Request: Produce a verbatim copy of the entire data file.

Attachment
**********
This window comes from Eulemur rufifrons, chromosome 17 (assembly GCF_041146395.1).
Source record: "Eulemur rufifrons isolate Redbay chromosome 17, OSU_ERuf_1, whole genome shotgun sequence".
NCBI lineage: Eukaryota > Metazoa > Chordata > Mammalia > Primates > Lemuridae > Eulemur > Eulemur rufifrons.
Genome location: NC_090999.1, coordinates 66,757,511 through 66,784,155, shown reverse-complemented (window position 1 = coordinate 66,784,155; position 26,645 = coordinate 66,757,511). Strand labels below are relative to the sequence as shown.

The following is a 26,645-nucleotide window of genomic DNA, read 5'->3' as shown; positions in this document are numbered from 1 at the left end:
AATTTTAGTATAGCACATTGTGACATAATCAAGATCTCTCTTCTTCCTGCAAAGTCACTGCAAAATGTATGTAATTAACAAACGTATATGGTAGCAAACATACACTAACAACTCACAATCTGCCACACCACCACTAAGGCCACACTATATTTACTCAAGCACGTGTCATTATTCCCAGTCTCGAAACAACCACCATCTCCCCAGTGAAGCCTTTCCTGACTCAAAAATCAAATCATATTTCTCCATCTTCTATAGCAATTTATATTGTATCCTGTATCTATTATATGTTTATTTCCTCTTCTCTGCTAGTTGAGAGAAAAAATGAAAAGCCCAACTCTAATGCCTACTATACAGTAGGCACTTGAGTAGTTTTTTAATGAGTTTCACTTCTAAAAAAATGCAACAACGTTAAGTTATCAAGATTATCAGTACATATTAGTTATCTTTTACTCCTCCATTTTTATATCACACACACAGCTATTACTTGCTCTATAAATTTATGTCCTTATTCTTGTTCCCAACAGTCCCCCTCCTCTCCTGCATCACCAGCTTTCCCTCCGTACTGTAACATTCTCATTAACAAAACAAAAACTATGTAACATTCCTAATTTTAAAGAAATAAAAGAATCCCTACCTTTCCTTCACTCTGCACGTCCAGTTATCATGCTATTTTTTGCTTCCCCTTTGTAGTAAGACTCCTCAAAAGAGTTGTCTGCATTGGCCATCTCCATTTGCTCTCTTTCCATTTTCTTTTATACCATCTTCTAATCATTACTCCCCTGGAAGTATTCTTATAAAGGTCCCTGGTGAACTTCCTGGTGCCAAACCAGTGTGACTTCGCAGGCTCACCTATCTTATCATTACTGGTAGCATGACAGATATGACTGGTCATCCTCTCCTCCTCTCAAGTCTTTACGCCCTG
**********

This window comes from Eulemur rufifrons, chromosome 17 (assembly GCF_041146395.1).
Source record: "Eulemur rufifrons isolate Redbay chromosome 17, OSU_ERuf_1, whole genome shotgun sequence".
NCBI lineage: Eukaryota > Metazoa > Chordata > Mammalia > Primates > Lemuridae > Eulemur > Eulemur rufifrons.
Genome location: NC_090999.1, coordinates 66,757,511 through 66,784,155, shown reverse-complemented (window position 1 = coordinate 66,784,155; position 26,645 = coordinate 66,757,511). Strand labels below are relative to the sequence as shown.

The following is a 26,645-nucleotide window of genomic DNA, read 5'->3' as shown; positions in this document are numbered from 1 at the left end:
AATTTTAGTATAGCACATTGTGACATAATCAAGATCTCTCTTCTTCCTGCAAAGTCACTGCAAAATGTATGTAATTAACAAACGTATATGGTAGCAAACATACACTAACAACTCACAATCTGCCACACCACCACTAAGGCCACACTATATTTACTCAAGCACGTGTCATTATTCCCAGTCTCGAAACAACCACCATCTCCCCAGTGAAGCCTTTCCTGACTCAAAAATCAAATCATATTTCTCCATCTTCTATAGCAATTTATATTGTATCCTGTATCTATTATATGTTTATTTCCTCTTCTCTGCTAGTTGAGAGAAAAAATGAAAAGCCCAACTCTAATGCCTACTATACAGTAGGCACTTGAGTAGTTTTTTAATGAGTTTCACTTCTAAAAAAATGCAACAACGTTAAGTTATCAAGATTATCAGTACATATTAGTTATCTTTTACTCCTCCATTTTTATATCACACACACAGCTATTACTTGCTCTATAAATTTATGTCCTTATTCTTGTTCCCAACAGTCCCCCTCCTCTCCTGCATCACCAGCTTTCCCTCCGTACTGTAACATTCTCATTAACAAAACAAAAACTATGTAACATTCCTAATTTTAAAGAAATAAAAGAATCCCTACCTTTCCTTCACTCTGCACGTCCAGTTATCATGCTATTTTTTGCTTCCCCTTTGTAGTAAGACTCCTCAAAAGAGTTGTCTGCATTGGCCATCTCCATTTGCTCTCTTTCCATTTTCTTTTATACCATCTTCTAATCATTACTCCCCTGGAAGTATTCTTATAAAGGTCCCTGGTGAACTTCCTGGTGCCAAACCAGTGTGACTTCGCAGGCTCACCTATCTTATCATTACTGGTAGCATGACAGATATGACTGGTCATCCTCTCCTCCTCTCAAGTCTTTACGCCCTG